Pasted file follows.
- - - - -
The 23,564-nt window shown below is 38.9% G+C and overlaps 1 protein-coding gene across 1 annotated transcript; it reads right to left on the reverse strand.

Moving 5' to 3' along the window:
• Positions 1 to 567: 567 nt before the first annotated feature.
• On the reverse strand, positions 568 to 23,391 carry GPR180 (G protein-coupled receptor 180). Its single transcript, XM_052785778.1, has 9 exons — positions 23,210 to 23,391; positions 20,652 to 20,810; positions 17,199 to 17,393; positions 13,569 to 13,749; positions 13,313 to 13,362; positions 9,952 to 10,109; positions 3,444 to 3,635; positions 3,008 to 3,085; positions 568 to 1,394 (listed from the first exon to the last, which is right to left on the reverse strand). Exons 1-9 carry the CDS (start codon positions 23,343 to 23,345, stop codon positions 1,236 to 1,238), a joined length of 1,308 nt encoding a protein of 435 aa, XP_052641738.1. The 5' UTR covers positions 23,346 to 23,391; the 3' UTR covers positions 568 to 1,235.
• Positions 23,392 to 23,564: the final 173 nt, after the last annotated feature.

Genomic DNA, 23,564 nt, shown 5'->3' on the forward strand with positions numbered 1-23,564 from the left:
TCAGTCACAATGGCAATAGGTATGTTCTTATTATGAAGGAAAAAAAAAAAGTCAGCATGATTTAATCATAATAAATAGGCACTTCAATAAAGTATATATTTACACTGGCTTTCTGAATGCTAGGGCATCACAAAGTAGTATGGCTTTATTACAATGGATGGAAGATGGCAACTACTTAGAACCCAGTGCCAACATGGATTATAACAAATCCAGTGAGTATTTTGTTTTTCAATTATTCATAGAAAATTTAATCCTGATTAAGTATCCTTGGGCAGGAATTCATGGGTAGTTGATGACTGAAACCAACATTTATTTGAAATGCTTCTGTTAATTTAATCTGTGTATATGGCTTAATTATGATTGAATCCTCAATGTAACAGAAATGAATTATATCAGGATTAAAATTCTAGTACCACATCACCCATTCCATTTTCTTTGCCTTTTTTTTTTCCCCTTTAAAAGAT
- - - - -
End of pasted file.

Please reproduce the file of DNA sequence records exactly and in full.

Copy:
The 23,564-nt window shown below is 38.9% G+C and overlaps 1 protein-coding gene across 1 annotated transcript; it reads right to left on the reverse strand.

Moving 5' to 3' along the window:
• Positions 1 to 567: 567 nt before the first annotated feature.
• On the reverse strand, positions 568 to 23,391 carry GPR180 (G protein-coupled receptor 180). Its single transcript, XM_052785778.1, has 9 exons — positions 23,210 to 23,391; positions 20,652 to 20,810; positions 17,199 to 17,393; positions 13,569 to 13,749; positions 13,313 to 13,362; positions 9,952 to 10,109; positions 3,444 to 3,635; positions 3,008 to 3,085; positions 568 to 1,394 (listed from the first exon to the last, which is right to left on the reverse strand). Exons 1-9 carry the CDS (start codon positions 23,343 to 23,345, stop codon positions 1,236 to 1,238), a joined length of 1,308 nt encoding a protein of 435 aa, XP_052641738.1. The 5' UTR covers positions 23,346 to 23,391; the 3' UTR covers positions 568 to 1,235.
• Positions 23,392 to 23,564: the final 173 nt, after the last annotated feature.

Genomic DNA, 23,564 nt, shown 5'->3' on the forward strand with positions numbered 1-23,564 from the left:
TCAGTCACAATGGCAATAGGTATGTTCTTATTATGAAGGAAAAAAAAAAAGTCAGCATGATTTAATCATAATAAATAGGCACTTCAATAAAGTATATATTTACACTGGCTTTCTGAATGCTAGGGCATCACAAAGTAGTATGGCTTTATTACAATGGATGGAAGATGGCAACTACTTAGAACCCAGTGCCAACATGGATTATAACAAATCCAGTGAGTATTTTGTTTTTCAATTATTCATAGAAAATTTAATCCTGATTAAGTATCCTTGGGCAGGAATTCATGGGTAGTTGATGACTGAAACCAACATTTATTTGAAATGCTTCTGTTAATTTAATCTGTGTATATGGCTTAATTATGATTGAATCCTCAATGTAACAGAAATGAATTATATCAGGATTAAAATTCTAGTACCACATCACCCATTCCATTTTCTTTGCCTTTTTTTTTTCCCCTTTAAAAGAT